The Carter administration yesterday lifted its nine-month-long moratorium on the large-scale government transactions in metals and minerals that determine the shape of the U.S. stockpile of strategic and critical materials.
The action marked the end of a year-long review of stockpile policy. In essence, the administration reaffirmed the policy, developed under President Ford, to store enough materials in the stockpile to meet U.S. military and industrial needs for the first three years of a major war.
The decision is expected to set off a round of government activity in the metals and minerals markets. The action there is likely to begin after the preparation of a supplemental budget request for increases in the General Services Administration budget to fund government purchases.
The stockpile consists of 93 metals, minerals and other industrial materials stored in 117 government warehouses throughout the country.
The materials enough for the stockpile are those determined by GSA's Federal Preparedness Agency to be of critical or strategic importance during a war or other emergency which would disrupt the flow of foreign materials to this country or slow domestic production.
The current value of the stockpile - which has not changed since President Carter declared a moratorium on stockpile transactions in February - is about $8.5 billion.
By adopting the long-range goals set by the Ford administration, Carter took on a policy which calls for an increase over roughly a 20-year period to a stockpile value of $11.5 billion to today's dollars.
The impact of the decision is larger than it would appear, though, since much of what is now in the stockpile would be sold to meet the long-range goals, and since prices of some commodities can be expected to rise significantly by the time final goals are attained.
The yearly steps the administration will take toward the ultimate stockpile objectives are a closely held secret, both "for national security and to avoid destabilizing the commodity market," said Ed Zabrowski, a GSA spokesman.
Hoping not to disrupt the market, GSA delayed yesterday's announcement of a new stockpile policy until an hour after the commodity markets' close. But because of early rumors of today's action, the timing is not likely to have its intended effect.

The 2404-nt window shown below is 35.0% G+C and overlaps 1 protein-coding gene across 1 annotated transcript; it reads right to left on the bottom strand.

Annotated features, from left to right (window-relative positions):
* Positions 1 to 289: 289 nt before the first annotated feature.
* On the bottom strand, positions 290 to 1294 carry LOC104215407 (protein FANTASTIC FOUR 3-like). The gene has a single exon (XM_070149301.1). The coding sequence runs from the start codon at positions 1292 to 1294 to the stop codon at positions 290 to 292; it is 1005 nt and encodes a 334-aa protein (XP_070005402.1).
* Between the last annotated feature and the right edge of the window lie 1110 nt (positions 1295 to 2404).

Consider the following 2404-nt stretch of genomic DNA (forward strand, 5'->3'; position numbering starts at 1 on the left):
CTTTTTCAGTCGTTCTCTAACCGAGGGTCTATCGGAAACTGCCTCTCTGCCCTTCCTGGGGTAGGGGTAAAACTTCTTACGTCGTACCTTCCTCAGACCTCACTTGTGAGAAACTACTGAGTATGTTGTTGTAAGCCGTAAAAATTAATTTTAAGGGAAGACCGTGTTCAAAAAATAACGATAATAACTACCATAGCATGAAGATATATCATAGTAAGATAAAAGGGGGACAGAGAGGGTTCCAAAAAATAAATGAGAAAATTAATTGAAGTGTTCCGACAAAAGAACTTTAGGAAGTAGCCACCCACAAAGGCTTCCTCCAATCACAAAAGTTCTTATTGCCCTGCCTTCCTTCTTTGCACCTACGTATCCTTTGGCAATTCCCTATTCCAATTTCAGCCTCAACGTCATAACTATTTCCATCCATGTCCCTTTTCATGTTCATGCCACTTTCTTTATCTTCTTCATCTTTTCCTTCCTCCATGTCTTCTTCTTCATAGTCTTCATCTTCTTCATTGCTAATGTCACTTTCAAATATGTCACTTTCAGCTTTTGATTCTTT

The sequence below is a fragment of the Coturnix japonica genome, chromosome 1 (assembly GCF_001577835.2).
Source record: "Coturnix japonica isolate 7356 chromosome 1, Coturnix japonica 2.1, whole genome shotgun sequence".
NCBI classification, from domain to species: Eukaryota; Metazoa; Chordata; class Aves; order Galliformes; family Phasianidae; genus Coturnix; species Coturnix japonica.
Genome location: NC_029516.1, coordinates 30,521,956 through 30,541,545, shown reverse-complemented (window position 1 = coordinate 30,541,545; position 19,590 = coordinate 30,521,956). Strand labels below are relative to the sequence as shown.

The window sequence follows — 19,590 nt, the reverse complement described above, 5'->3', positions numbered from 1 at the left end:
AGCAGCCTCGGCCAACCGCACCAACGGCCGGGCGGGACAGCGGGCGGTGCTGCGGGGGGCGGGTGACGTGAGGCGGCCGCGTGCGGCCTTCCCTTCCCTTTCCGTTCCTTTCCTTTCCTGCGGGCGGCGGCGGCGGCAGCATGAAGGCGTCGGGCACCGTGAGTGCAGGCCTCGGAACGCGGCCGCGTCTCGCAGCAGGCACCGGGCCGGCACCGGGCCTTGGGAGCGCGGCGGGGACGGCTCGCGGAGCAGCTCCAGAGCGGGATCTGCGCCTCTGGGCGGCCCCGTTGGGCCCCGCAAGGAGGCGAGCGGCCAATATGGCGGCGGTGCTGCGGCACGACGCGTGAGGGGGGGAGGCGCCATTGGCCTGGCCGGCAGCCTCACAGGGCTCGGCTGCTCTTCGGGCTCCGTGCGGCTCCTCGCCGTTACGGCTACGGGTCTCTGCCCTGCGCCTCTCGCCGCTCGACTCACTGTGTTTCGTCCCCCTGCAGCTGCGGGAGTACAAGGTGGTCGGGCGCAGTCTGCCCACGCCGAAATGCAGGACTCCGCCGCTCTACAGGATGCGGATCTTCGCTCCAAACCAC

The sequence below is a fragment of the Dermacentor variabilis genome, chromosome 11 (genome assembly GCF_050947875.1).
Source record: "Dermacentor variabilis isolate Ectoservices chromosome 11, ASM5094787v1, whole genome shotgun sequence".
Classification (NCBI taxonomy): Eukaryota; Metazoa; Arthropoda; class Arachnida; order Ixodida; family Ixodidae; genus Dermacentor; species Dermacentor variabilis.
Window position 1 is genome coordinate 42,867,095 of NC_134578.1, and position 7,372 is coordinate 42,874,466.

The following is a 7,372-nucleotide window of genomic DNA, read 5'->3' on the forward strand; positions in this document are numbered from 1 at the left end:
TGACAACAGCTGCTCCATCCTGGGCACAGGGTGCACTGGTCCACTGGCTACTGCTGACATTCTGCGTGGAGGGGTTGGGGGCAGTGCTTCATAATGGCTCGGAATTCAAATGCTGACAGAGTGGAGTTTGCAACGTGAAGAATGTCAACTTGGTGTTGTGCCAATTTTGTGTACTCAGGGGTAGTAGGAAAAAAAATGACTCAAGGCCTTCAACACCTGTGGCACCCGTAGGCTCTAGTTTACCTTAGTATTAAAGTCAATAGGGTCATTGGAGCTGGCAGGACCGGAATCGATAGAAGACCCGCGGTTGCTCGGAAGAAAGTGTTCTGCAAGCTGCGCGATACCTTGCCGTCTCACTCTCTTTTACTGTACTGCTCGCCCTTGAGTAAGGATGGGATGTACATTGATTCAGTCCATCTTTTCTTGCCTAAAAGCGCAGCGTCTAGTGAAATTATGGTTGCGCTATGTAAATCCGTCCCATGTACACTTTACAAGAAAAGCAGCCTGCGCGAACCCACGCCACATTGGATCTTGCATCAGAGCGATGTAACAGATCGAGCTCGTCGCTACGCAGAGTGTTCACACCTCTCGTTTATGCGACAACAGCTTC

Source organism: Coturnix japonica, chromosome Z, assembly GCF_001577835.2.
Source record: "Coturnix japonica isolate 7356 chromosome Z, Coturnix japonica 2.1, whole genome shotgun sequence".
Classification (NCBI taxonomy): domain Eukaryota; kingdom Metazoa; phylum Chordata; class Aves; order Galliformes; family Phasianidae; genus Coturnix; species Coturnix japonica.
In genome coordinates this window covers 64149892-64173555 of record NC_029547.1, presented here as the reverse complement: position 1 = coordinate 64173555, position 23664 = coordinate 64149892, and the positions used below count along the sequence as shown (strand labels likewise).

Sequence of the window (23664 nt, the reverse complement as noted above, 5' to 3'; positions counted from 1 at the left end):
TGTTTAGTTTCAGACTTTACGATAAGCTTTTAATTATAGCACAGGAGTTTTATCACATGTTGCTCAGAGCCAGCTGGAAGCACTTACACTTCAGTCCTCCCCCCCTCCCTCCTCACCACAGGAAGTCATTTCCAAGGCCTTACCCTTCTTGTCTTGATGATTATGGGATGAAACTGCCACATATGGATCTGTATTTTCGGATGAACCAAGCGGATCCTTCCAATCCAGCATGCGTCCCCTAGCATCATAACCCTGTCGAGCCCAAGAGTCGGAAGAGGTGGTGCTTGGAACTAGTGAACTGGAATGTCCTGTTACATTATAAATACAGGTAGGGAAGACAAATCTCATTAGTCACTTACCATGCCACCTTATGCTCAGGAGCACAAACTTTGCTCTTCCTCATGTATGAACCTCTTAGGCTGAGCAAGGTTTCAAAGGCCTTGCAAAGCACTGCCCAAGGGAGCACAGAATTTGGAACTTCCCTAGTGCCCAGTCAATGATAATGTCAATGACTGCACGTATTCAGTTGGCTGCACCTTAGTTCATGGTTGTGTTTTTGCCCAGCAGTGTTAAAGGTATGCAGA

"Any time a word is uttered about the stockpile, that tends to make prices gyrate," said Walter Frankland, executive vice president of the Silver Users' Association, an organization whose members use about 30 per cent of the silver mined in this country, Canada and Mexico.
"It doesn't take an action on the stockpile - just a rumor of action has a lot of influence on the prices," Frankland said.
How much the administration wants to purchase this year will not be known until bid invitations are issued, the GSA spokesman said. What the government wants to sell from the stockpile this year will be made public when bills to authorize the sales are introduced in Congress, he said.
One industry likely to be greatly affected by yesterday's decision is the copper industry. Under President Nixon, all the copper from the stockpile was sold. The proposal Carter adopted yesterday calls for an ultimate quantity of 1.3 billion tons of copper in the stockpile.
The copper market has been very weak recently, and prices have been very low. Government purchases, therefore, probably would benefit the industry.
Sources said purchases of some quantities of copper are likely for the current fiscal year.
There are also indications that the tin and silver users will be clamoring for the government to sell some of those commodities. The new objectives for those metals are below the amounts currently in the stockpile.
"The next step is to go to Congress and get them to authorize a release" of silver, said Frankland. He said his organization will recommend that the government sell no more than 1 million ounces of silver a week in order to protect against severe price fluctuations.
One difference between the Ford policy and the one the administration announced yesterday is in how the yearly steps toward the long-range goals will be made.